Richard Mouw has a book coming out where he talks about different denominational traditions almost as monastic orders within the Roman Catholic church. What these monastic orders would do is each of them would have a particular area of emphasis that would carry that forward for the rest of the church and the same tends to be true within our denominational life. So, Lutherans as Mouw put it, have taken a monastic vow to remind the rest of the church that justification is through faith alone and not by the works of the law. Pentecostals have taken a monastic vow, in his view, to remind the rest of the church that the Holy Spirit is active and we should seek the power and the gifts of the spirit. The Presbyterian tradition has taken a monastic vow to remind the rest of the church of a rich and deep theological tradition, and the Baptist tradition has taken a monastic vow to really emphasis the necessity of personal regeneration and then how that plays out into a believers church.

And so that’s where I have ended up; I believe that this is what the Bible teaches for a number of reasons. One of them is that I believe the Bible teaches that there is no church that cannot lose its lamp stand. In the early chapters of Revelation Jesus is speaking to the churches and he is warning about the loss of that lamp stand, the loss of the presence of Jesus. So, I believe that the church will always exist and the church will always advance and the gates of Hell cannot prevail against it but no particular church is guaranteed survival, so I think that means a constant renewing of what it means to be biblical. So I’m a Baptist ultimately because of implications of the gospel itself that we, John 3, come into the kingdom of God not nation by nation or family by family, tribe by tribe, we come into the kingdom of God person by person; unless a man is born again, he cannot see the kingdom of God—that’s essential to my understanding of what it means to be a Baptist, the necessity of personal repentance and faith, the necessity of the regenerating power of the Holy Spirit upon the person.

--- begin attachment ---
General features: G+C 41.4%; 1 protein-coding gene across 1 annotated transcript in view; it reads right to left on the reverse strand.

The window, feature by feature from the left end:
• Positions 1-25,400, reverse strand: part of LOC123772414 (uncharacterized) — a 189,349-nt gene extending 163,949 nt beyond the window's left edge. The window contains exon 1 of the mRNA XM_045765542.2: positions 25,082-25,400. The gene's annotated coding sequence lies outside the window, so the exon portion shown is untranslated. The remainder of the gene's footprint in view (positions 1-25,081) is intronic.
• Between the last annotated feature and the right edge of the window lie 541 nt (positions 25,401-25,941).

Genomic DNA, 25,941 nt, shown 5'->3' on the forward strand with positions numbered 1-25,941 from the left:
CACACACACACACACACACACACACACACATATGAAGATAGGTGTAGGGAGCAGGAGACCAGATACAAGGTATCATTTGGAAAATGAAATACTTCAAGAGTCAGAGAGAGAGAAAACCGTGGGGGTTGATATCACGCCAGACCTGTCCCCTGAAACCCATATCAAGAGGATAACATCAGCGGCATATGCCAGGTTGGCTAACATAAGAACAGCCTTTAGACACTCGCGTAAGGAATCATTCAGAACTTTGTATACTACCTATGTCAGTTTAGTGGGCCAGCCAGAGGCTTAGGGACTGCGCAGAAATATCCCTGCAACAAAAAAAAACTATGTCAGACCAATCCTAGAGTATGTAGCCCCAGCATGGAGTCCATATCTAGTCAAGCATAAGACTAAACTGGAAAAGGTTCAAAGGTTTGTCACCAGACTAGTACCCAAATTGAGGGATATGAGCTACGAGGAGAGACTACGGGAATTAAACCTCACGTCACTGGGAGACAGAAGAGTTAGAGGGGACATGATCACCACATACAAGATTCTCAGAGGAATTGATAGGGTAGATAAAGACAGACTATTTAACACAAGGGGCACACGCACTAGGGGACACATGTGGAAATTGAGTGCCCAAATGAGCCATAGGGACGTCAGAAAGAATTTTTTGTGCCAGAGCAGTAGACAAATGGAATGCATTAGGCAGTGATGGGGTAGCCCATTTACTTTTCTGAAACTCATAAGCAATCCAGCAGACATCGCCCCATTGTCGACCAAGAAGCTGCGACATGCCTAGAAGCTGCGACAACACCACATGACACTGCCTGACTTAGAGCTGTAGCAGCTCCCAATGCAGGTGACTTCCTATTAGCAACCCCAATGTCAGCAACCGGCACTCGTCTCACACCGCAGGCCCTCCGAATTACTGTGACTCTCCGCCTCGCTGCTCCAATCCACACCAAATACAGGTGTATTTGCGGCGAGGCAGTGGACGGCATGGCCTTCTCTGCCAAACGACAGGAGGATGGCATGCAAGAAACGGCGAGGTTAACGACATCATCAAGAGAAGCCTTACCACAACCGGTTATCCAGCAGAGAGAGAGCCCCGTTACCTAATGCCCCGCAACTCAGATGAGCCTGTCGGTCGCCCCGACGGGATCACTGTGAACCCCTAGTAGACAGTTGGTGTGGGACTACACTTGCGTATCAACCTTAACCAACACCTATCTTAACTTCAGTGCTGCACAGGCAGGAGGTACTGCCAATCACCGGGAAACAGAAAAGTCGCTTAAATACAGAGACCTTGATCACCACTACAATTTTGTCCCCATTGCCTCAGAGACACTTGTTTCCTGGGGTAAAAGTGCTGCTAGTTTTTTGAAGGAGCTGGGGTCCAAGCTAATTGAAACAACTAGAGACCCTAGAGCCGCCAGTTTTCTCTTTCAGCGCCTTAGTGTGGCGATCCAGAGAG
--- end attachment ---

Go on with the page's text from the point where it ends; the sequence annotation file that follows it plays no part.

Now, there are all sorts of other evangelical Christian communions who believe that, but I’m a Baptist because of the way that I think that is applied to other doctrines, so, for instance, the nature of the church, what does it mean to be baptized into the body of Christ? I do think that there is a connection, just as other denominations will make a connection between baptism and circumcision, I think there is a connection there, but the connection is not a baptism that comes upon everyone who is born into a Christian family. I think instead the connection is everyone who is born into the people of God and how are we born into the people of God? It is not John chapter 1, by the will of the flesh, but by the power of the spirit. We are born into the people of God as those who experience the regenerating power of the Holy Spirit and so we mark out the boundaries of the church on the basis of who are the people who constitute those living stones, as Peter calls it, the ones who build up a temple of the Holy Spirit made of those whose hearts have been washed with the regenerating power of the spirit of God. I think that that definition of the church is biblical, it fits with the pattern of the early church and it also is based on that understanding of the gospel.